According to observations of naturalists and beekeepers.
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800 – 1200 pounds per acre
SOURCE FOR HONEY BEES:
Black locust is native to the United States, though the extent of its original range is not accurately known. It is thought that black locust was originally found in 2 regions. The eastern region was centered in the Appalachian Mountains and ranged from central Pennsylvania and southern Ohio south to northeastern Alabama, northern Georgia, and northwestern South Carolina. The western region included the Ozark Plateau of southern Missouri, northern Arkansas, and northeastern Oklahoma and the Ouachita Mountains of central Arkansas and southeastern Oklahoma. It is thought that outlying native populations existed in southern Indiana and Illinois, Kentucky, Alabama, and Georgia. Black locust has been widely planted and frequently escapes cultivation. As of 2009, it occurred throughout the conterminous United States and a number of Canadian provinces. Black locust also occurs in parts of South America, Europe, Asia, Africa, and Australia.
Black locust has been widely planted for windbreaks and shelterbelts, as woody biomass for energy production, and as a street or ornamental tree. It has also been widely planted for honey production.
This plant is present in at least 55 states/provinces in this country.
Black locust trees develop extensive root systems. Radial root extent is about 1 to 1.5 times tree height. Within black locust's native range, lateral surface root extensions of 165 feet (50 m) were documented.
Black locust matures to a medium-sized tree, generally 40 to 60 feet (12-18 m) in height and 12 to 30 inches (30-76 cm) in diameter. Within its native range, black locust averaged 4 stems/"rootstalk". Frequent frosts may result in crooked growth.
Young black locust bark is smooth and brown. Young trees are thorny. As trees age, the bark becomes thick, deeply furrowed, scaly, and dark brown. Black locust leaves are deciduous, alternate, and pinnately compound, with 7 to 19 leaflets on a central stalk that is 8 to 12 inches (20-30 cm) long. Leaflets are 30 to 50 mm long. Black locust flowers are about 1 inch (2.5 cm) wide, very fragrant, and produce large amounts of nectar. They are showy, white, and fragrant, in drooping clusters about 6 inches (14 cm) long. Clusters arise from leaf axils near the tip of new shoots. Black locust fruits are flat legumes 3 to 4 inches (7-10 cm) long. Seeds are dark, bean-like, 3 to 5 mm long, and have a hard, impermeable coat. Each legume contains approximately 4 to 8 seeds.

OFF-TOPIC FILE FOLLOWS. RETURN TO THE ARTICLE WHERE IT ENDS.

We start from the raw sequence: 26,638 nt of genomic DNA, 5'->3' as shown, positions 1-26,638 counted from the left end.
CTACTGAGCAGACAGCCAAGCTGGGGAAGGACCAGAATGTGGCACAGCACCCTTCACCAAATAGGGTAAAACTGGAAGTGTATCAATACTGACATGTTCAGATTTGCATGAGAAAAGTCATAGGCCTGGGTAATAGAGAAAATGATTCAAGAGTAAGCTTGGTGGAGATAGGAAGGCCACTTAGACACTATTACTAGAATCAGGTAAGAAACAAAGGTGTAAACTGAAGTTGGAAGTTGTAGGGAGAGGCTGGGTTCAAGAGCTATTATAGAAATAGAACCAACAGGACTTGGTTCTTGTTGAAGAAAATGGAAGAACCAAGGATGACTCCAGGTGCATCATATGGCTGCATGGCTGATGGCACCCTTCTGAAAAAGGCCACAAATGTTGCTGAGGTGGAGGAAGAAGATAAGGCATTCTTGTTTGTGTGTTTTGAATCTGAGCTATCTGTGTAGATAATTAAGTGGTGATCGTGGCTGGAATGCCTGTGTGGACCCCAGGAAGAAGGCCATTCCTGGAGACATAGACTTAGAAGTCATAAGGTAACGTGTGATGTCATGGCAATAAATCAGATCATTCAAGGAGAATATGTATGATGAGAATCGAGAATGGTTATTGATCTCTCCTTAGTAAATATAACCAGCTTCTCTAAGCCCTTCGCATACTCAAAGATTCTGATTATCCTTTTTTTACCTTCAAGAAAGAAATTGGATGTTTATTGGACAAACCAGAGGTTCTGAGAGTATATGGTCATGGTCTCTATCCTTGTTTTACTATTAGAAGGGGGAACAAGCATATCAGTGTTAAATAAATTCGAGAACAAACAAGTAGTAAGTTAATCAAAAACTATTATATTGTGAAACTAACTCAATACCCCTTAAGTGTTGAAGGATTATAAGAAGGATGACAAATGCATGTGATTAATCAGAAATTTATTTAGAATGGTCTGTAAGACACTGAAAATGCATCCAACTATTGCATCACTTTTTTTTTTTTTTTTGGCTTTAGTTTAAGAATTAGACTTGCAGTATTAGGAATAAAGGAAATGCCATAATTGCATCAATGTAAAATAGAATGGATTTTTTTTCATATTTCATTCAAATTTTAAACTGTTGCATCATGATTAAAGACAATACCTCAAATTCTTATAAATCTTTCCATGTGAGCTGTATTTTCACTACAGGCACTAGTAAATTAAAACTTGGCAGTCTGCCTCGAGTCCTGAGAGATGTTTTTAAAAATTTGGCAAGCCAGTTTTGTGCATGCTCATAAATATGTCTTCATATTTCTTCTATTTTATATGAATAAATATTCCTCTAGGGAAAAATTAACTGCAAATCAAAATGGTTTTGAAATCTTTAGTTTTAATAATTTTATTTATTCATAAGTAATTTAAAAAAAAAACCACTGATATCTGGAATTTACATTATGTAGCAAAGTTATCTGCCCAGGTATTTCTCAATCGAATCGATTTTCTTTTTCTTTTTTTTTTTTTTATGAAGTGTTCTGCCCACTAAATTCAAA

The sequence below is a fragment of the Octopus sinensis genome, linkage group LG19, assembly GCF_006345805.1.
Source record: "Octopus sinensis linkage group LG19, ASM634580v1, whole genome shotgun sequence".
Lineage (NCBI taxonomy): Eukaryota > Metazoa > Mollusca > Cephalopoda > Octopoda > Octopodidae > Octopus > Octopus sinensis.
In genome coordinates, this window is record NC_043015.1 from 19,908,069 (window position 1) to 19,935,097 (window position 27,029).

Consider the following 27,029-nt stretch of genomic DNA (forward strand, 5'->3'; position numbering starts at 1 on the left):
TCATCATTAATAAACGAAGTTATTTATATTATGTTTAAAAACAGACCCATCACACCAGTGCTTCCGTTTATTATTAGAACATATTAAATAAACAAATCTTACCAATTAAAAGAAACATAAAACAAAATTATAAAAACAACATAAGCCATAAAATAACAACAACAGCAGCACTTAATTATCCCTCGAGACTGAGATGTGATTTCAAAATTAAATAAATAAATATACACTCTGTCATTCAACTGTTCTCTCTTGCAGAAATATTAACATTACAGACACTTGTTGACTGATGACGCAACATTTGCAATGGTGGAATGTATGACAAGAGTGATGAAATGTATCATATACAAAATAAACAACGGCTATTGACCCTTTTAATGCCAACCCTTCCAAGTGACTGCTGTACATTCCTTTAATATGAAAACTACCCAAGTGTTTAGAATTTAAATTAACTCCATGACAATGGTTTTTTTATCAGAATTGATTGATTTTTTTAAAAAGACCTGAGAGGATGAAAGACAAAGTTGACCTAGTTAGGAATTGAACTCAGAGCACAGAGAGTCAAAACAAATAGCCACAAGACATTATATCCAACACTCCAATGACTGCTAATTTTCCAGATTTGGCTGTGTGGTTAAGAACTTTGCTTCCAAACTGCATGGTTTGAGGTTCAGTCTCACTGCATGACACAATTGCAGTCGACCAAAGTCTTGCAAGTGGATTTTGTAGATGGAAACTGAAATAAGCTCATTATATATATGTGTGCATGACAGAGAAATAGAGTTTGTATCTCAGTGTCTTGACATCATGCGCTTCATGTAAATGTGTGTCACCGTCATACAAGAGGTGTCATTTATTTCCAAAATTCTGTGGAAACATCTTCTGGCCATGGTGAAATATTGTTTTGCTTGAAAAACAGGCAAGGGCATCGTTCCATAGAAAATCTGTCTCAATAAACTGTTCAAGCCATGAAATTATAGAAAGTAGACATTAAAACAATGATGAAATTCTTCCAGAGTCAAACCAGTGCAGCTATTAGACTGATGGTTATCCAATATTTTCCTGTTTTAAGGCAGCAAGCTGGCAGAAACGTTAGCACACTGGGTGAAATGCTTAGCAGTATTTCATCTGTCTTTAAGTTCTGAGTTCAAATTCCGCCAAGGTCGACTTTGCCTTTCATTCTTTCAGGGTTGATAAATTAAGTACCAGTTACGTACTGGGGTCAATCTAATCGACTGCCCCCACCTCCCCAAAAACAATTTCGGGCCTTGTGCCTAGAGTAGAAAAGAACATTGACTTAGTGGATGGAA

Within its native range, black locust generally flowers from April to June. In its nonnative range, flowering occurs mostly from May to June in the Pacific Northwest, California, the Southwest, Northeast and Canada, and Great Plains. Earlier flowering occurs from March to May in north-central Texas, while later flowering occurs in some parts of New England, extending into July. In the uplands of the Adirondacks, flowering generally occurs only in June.
Acer saccharinum (aka: Silver maple, Soft maple)
Cercis orbiculata (aka: California redbud, Western redbud, Arizona redbud, Judas tree, Cercis occidentalis)
Rubus ursinus (aka: California blackberry, California dewberry, California grapeleaf dewberry, Douglasberry, Pacific blackberry)
Rubus spectabilis (aka: Salmonberry)
Salix gooddingii (aka: Goodding's willow, Dudley willow, Valley willow, Western black willow)
Prunus armeniaca (aka: Armenian plum, Ansu apricot, Siberian apricot, Tibetan apricot, Apricot tree)
Prunus andersonii (aka: Desert peach, Desert peachbush, Anderson peachbush, Wild almond)
Pyrus communis (aka: European pear, Common pear)
Salix exigua (aka: Narrowleaf willow, Coyote willow)
Celtis laevigata (aka: Hackberry, Sugarberry, Lowland hackberry, Sugar hackberry, Arizona sugarberry, Netleaf hackberry, Small's hackberry, Southern hackberry, Texas sugarberry)
Acer negundo (aka: Boxelder, Western boxelder, Arizona boxelder, California boxelder, Texas boxelder, Interior boxelder, Violet boxelder)
Aesculus californica (aka: California buckeye, Buckeye, Horsechestnut)
Acer macrophyllum (aka: Bigleaf maple, Big-leaf maple, Oregon maple)
Acer glabrum (aka: Rocky Mountain maple, Douglas maple, Greene's maple, New Mexico maple, Torrey maple)
Salix lucida (aka: Shining willow, Greenleaf willow, Tail-leaf willow, Whiplash willow, Pacific willow, Lance-leaf willow, Longleaf willow, Red willow, Western shining willow)
Malus domestica (aka: Pyrus pumila, Malus pumila, Apple)
Prunus emarginata (aka: Bitter cherry)
Prunus ilicifolia (aka: Hollyleaf cherry, Holly-leaved cherry, Islay, Evergreen cherry)
Crataegus douglasii (aka: Black hawthorn, Douglas hawthorn, River hawthorn, Western thornapple)
Populus tremuloides (aka: Quaking aspen, Trembling aspen, Aspen, American aspen, Mountain aspen, Golden aspen, Trembling poplar, White poplar, Popple, Alamo Blanco)
Salix scouleriana (aka: Scouler's willow, Upland willow)
Acer circinatum (aka: Vine maple)
Malus fusca (aka: Oregon crab, Oregon crab apple, Pacific crab apple, Western crab apple)
Salix bebbiana (aka: Bebb willow, Beak willow, Beaked willow, Long-beaked willow, Diamond willow, Chaton, Petit Minou, Smooth Bebb willow)